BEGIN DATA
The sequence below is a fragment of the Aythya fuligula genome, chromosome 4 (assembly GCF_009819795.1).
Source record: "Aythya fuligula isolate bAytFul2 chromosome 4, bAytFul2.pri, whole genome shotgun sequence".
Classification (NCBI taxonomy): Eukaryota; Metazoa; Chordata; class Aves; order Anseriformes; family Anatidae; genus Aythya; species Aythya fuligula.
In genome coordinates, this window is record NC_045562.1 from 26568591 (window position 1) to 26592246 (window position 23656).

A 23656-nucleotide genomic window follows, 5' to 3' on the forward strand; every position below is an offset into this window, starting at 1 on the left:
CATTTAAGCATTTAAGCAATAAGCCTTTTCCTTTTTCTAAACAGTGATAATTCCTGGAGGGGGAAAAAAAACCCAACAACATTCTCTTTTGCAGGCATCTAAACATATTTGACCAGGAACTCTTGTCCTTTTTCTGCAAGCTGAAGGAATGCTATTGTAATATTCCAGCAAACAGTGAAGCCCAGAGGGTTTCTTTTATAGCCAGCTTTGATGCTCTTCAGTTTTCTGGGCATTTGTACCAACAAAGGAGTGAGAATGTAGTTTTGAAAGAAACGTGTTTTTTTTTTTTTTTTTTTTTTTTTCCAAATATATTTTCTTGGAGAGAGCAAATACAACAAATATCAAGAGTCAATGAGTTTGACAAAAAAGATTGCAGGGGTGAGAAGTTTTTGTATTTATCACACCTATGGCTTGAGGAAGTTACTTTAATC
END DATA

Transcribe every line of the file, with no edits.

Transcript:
The sequence below is a fragment of the Aythya fuligula genome, chromosome 4 (assembly GCF_009819795.1).
Source record: "Aythya fuligula isolate bAytFul2 chromosome 4, bAytFul2.pri, whole genome shotgun sequence".
Classification (NCBI taxonomy): Eukaryota; Metazoa; Chordata; class Aves; order Anseriformes; family Anatidae; genus Aythya; species Aythya fuligula.
In genome coordinates, this window is record NC_045562.1 from 26568591 (window position 1) to 26592246 (window position 23656).

A 23656-nucleotide genomic window follows, 5' to 3' on the forward strand; every position below is an offset into this window, starting at 1 on the left:
CATTTAAGCATTTAAGCAATAAGCCTTTTCCTTTTTCTAAACAGTGATAATTCCTGGAGGGGGAAAAAAAACCCAACAACATTCTCTTTTGCAGGCATCTAAACATATTTGACCAGGAACTCTTGTCCTTTTTCTGCAAGCTGAAGGAATGCTATTGTAATATTCCAGCAAACAGTGAAGCCCAGAGGGTTTCTTTTATAGCCAGCTTTGATGCTCTTCAGTTTTCTGGGCATTTGTACCAACAAAGGAGTGAGAATGTAGTTTTGAAAGAAACGTGTTTTTTTTTTTTTTTTTTTTTTTTTCCAAATATATTTTCTTGGAGAGAGCAAATACAACAAATATCAAGAGTCAATGAGTTTGACAAAAAAGATTGCAGGGGTGAGAAGTTTTTGTATTTATCACACCTATGGCTTGAGGAAGTTACTTTAATC